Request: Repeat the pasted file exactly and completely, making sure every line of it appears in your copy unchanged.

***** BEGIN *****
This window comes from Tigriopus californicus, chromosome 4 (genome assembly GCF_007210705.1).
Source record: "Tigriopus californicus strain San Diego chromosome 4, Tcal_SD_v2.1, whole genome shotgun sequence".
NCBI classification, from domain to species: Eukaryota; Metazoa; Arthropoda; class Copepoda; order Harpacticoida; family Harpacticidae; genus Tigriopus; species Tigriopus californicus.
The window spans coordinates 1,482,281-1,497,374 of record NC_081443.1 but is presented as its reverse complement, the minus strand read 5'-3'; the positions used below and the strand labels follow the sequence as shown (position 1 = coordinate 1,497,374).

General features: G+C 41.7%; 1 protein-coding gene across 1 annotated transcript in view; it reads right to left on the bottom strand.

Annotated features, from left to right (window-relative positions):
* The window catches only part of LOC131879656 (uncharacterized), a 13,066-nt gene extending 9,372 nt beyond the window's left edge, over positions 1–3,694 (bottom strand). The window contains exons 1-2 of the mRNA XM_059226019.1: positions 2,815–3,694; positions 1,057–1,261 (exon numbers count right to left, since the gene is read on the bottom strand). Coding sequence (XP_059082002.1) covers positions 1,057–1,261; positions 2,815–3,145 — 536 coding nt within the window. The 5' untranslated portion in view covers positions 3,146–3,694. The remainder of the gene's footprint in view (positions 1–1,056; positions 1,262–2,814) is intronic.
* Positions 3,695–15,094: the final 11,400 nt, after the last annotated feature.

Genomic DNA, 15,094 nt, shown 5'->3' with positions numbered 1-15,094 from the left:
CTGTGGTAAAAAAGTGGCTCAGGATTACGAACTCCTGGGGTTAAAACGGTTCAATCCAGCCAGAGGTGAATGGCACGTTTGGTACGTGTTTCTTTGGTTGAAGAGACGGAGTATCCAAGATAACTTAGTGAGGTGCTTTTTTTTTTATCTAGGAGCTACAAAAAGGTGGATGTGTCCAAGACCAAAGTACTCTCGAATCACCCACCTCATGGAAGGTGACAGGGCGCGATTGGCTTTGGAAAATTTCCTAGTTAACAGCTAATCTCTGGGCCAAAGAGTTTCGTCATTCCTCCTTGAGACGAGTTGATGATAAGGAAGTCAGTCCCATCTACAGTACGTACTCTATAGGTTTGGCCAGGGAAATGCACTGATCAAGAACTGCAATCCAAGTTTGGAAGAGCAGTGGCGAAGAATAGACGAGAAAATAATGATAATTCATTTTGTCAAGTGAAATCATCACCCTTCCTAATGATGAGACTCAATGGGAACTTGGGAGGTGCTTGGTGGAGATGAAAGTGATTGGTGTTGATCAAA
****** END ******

This window comes from Tigriopus californicus, chromosome 4 (genome assembly GCF_007210705.1).
Source record: "Tigriopus californicus strain San Diego chromosome 4, Tcal_SD_v2.1, whole genome shotgun sequence".
NCBI classification, from domain to species: Eukaryota; Metazoa; Arthropoda; class Copepoda; order Harpacticoida; family Harpacticidae; genus Tigriopus; species Tigriopus californicus.
The window spans coordinates 1,482,281-1,497,374 of record NC_081443.1 but is presented as its reverse complement, the minus strand read 5'-3'; the positions used below and the strand labels follow the sequence as shown (position 1 = coordinate 1,497,374).

General features: G+C 41.7%; 1 protein-coding gene across 1 annotated transcript in view; it reads right to left on the bottom strand.

Annotated features, from left to right (window-relative positions):
* The window catches only part of LOC131879656 (uncharacterized), a 13,066-nt gene extending 9,372 nt beyond the window's left edge, over positions 1–3,694 (bottom strand). The window contains exons 1-2 of the mRNA XM_059226019.1: positions 2,815–3,694; positions 1,057–1,261 (exon numbers count right to left, since the gene is read on the bottom strand). Coding sequence (XP_059082002.1) covers positions 1,057–1,261; positions 2,815–3,145 — 536 coding nt within the window. The 5' untranslated portion in view covers positions 3,146–3,694. The remainder of the gene's footprint in view (positions 1–1,056; positions 1,262–2,814) is intronic.
* Positions 3,695–15,094: the final 11,400 nt, after the last annotated feature.

Genomic DNA, 15,094 nt, shown 5'->3' with positions numbered 1-15,094 from the left:
CTGTGGTAAAAAAGTGGCTCAGGATTACGAACTCCTGGGGTTAAAACGGTTCAATCCAGCCAGAGGTGAATGGCACGTTTGGTACGTGTTTCTTTGGTTGAAGAGACGGAGTATCCAAGATAACTTAGTGAGGTGCTTTTTTTTTTATCTAGGAGCTACAAAAAGGTGGATGTGTCCAAGACCAAAGTACTCTCGAATCACCCACCTCATGGAAGGTGACAGGGCGCGATTGGCTTTGGAAAATTTCCTAGTTAACAGCTAATCTCTGGGCCAAAGAGTTTCGTCATTCCTCCTTGAGACGAGTTGATGATAAGGAAGTCAGTCCCATCTACAGTACGTACTCTATAGGTTTGGCCAGGGAAATGCACTGATCAAGAACTGCAATCCAAGTTTGGAAGAGCAGTGGCGAAGAATAGACGAGAAAATAATGATAATTCATTTTGTCAAGTGAAATCATCACCCTTCCTAATGATGAGACTCAATGGGAACTTGGGAGGTGCTTGGTGGAGATGAAAGTGATTGGTGTTGATCAAA